It is important to stress this is only one study and is not indicative of a causal relationship between hypnotics and mortality. The results do support the idea that sleeping pills should be used only as temporary measure to address symptoms of insomnia, not as a long-term treatment. The medications are still a viable option when prescribed properly and used in conjunction with a comprehensive approach to treating sleep concerns. The sleep specialists at Oregon Sleep Associates use this approach to addressing your sleep issues. If you are having trouble sleeping, contact them today at 503-288-5201.

Rem behavior disorder diagnoses delayed

Screaming, running, fighting, kicking, dancing and driving. These are things we normally wouldn’t associate with sleep. But for some members of the population, activities such as these take place every night, all while asleep. They suffer from REM Behavior Disorder, a mysterious affliction that despite dramatic symptoms, tends to be under-diagnosed.

REM Behavioral Disorder, or RBD, is a sleep disorder in which a person physically acts out their dreams while in REM sleep. REM is Rapid Eye Movement sleep, the stage in which the skeletal muscles of the body essentially shut down and the brain becomes very active. It is thought that most dreaming occurs during REM sleep and muscles may be deactivated to prevent these dreams from being acted out. But in some people, the system that “paralyzes” these muscles doesn’t always function correctly. In these cases, bizarre and sometimes dangerous behavior may occur. Some patients simply wander around completing tasks they would normally do while awake. Others however may experience more intense dreams and can be seen violently fighting off invisible foes, shouting, and even jumping out windows.

There are effective methods of treating RBD, but according to a recent study reported in the Journal of Clinical Sleep Medicine, many people do not seek treatment for the condition. In fact, patients wait on average nine years before seeking treatment. Reasons vary for the delay, with most people (59%) not thinking the symptoms were serious enough, some (56%) citing the behavior as infrequent, and others (47%) hoped the symptoms would go away or were not aware of the disease. Concerned or fed up bed partners were often responsible for spurring the decision to seek treatment.

Some may question why RBD patients should seek treatment if the behavior is infrequent or not of concern to the patient. However, RBD can become quite serious when the actions take on dangerous or violent aspects. Driving while sleeping can put many people’s lives at risk and patients have been known to be seriously injured or killed by acting out dreams. Early identification of the condition is also important because studies have shown that RBD may be a precursor to Parkinson’s Disease. A research project conducted through the University of Minnesota found that 38% of patients diagnosed as having RBD developed Parkinson’s or similar neurological disorders within 5 years of the study. Seven years later, the researchers looked at the same group and found that 65% had developed Parkinson’s Disease. (SLEEP 25,8)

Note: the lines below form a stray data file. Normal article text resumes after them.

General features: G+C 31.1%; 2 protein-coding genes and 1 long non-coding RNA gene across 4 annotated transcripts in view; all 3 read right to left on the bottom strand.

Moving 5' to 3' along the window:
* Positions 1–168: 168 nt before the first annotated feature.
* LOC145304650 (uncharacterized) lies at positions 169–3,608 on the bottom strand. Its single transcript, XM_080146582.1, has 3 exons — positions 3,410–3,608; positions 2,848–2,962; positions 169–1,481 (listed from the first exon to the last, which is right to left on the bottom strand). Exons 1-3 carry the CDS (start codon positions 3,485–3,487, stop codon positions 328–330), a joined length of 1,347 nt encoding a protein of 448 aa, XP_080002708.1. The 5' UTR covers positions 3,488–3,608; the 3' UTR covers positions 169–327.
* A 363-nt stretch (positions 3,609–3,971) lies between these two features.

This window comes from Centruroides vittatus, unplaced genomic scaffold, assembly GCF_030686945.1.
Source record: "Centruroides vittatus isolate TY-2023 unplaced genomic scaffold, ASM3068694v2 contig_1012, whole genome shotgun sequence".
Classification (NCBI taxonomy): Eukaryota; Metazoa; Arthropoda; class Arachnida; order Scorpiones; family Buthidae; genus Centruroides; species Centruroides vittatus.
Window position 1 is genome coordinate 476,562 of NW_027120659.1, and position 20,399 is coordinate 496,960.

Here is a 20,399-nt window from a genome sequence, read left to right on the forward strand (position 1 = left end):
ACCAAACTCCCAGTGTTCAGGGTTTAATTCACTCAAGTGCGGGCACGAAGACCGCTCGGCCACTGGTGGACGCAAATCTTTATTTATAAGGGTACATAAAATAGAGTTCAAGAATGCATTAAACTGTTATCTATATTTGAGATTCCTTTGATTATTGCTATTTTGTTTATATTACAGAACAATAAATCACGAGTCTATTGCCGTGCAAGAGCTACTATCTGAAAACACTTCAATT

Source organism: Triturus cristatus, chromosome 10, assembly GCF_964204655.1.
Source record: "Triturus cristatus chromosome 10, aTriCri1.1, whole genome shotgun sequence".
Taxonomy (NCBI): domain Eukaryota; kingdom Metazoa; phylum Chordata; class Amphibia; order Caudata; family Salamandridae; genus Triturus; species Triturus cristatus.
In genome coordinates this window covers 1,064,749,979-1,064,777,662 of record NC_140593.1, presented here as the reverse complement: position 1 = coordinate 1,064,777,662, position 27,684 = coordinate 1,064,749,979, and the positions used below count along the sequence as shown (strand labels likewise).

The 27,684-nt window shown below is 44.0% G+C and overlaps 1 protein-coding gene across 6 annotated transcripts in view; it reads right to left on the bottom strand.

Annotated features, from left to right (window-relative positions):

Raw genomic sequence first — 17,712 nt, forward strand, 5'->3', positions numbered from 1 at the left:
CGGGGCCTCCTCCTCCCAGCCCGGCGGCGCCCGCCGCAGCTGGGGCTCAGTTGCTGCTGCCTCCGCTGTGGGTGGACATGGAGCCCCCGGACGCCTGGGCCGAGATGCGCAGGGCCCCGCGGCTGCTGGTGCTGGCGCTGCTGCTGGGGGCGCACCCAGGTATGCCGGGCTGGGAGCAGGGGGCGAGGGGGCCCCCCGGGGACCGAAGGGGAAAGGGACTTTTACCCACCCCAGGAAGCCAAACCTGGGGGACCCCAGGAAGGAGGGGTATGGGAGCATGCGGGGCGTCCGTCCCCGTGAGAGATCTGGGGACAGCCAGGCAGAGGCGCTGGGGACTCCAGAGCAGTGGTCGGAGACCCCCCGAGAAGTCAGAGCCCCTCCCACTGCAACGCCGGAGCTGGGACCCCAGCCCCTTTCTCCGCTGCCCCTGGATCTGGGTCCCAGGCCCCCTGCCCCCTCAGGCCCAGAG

Having RBD does not necessarily mean you will develop Parkinson’s. It is also important to note that sleepwalking and sleeptalking are not considered related to RBD. These instances are more common in the general population and usually occur during deep sleep stages, not REM. However, if you or anyone you know show symptoms of RBD such as acting out dreams on a regular basis, contact your doctor.

Dangers on the road for tired truck drivers

The backbone of our economic infrastructure is based on open access to readily available goods. To keep this system working properly, we rely upon an extensive network of freight transportation, including the trucking industry. In fact, trucking accounts for70 percent of all freight transported annually in the U.S.,  $671 billion worth of manufactured and retail goods. Truckers work hard to stay on schedule, sometimes to the detriment of their health.

Drowsy driving is a constant danger for truck drivers. The long hours and monotonous routes lend themselves to fatigue. Coupled with a lack of exercise and unhealthy truck stop dining, the risk for both obesity and sleep related health risks is high. 

Truck drivers are not the best judges at diagnosing their own sleep apnea, a new study reports. Research showed that self-diagnosis and symptom reports fell far short of determining sleep apnea when compared to home testing. Only 4 percent of 517 commercial vehicle drivers in Australia reported an earlier diagnosis of sleep apnea. The study found another 41 percent when drivers were tested with home monitors.

Obstructive sleep apnea (OSA) has been associated with a higher risk of motor vehicle crashes. In December, the Federal Motor Carrier Safety Administration (FMCSA) announced new rules for the maximum hours of work per shift and mandatory rest periods for truck drivers. The FMCSA reduced by 12 hours the maximum number of hours a truck driver. Truck drivers also were mandated a break of at least 30 minutes after every eight hours worked.


The truckers in the Australian study worked an average of 65 hours a week. When surveyed, 40 percent of the drivers said they had trouble staying awake while driving in the last month. Of the commercial operators diagnosed with sleep apnea, less than half used continuous positive airway pressure (CPAP) therapy. CPAP is the first-line treatment for sleep apnea.
The study appears in the April edition of the journal SLEEP.